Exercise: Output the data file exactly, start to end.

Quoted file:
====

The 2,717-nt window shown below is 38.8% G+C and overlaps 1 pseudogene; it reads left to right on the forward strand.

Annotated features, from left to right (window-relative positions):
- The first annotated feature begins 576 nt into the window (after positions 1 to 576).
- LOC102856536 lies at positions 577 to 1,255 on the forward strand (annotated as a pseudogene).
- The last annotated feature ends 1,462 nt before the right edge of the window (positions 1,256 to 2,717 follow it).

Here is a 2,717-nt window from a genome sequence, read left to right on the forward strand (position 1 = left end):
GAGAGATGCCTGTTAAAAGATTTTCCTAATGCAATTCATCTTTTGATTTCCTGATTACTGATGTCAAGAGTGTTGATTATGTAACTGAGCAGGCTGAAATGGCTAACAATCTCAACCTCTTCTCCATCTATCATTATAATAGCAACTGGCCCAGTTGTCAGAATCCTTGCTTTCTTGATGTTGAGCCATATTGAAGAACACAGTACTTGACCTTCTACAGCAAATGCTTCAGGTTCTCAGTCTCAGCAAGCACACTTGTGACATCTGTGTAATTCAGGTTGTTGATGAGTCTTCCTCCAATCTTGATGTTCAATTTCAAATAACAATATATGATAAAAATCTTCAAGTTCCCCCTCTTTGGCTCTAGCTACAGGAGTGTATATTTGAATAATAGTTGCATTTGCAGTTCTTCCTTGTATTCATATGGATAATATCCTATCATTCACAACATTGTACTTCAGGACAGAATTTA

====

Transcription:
The 2,717-nt window shown below is 38.8% G+C and overlaps 1 pseudogene; it reads left to right on the forward strand.

Annotated features, from left to right (window-relative positions):
- The first annotated feature begins 576 nt into the window (after positions 1 to 576).
- LOC102856536 lies at positions 577 to 1,255 on the forward strand (annotated as a pseudogene).
- The last annotated feature ends 1,462 nt before the right edge of the window (positions 1,256 to 2,717 follow it).

Here is a 2,717-nt window from a genome sequence, read left to right on the forward strand (position 1 = left end):
GAGAGATGCCTGTTAAAAGATTTTCCTAATGCAATTCATCTTTTGATTTCCTGATTACTGATGTCAAGAGTGTTGATTATGTAACTGAGCAGGCTGAAATGGCTAACAATCTCAACCTCTTCTCCATCTATCATTATAATAGCAACTGGCCCAGTTGTCAGAATCCTTGCTTTCTTGATGTTGAGCCATATTGAAGAACACAGTACTTGACCTTCTACAGCAAATGCTTCAGGTTCTCAGTCTCAGCAAGCACACTTGTGACATCTGTGTAATTCAGGTTGTTGATGAGTCTTCCTCCAATCTTGATGTTCAATTTCAAATAACAATATATGATAAAAATCTTCAAGTTCCCCCTCTTTGGCTCTAGCTACAGGAGTGTATATTTGAATAATAGTTGCATTTGCAGTTCTTCCTTGTATTCATATGGATAATATCCTATCATTCACAACATTGTACTTCAGGACAGAATTTA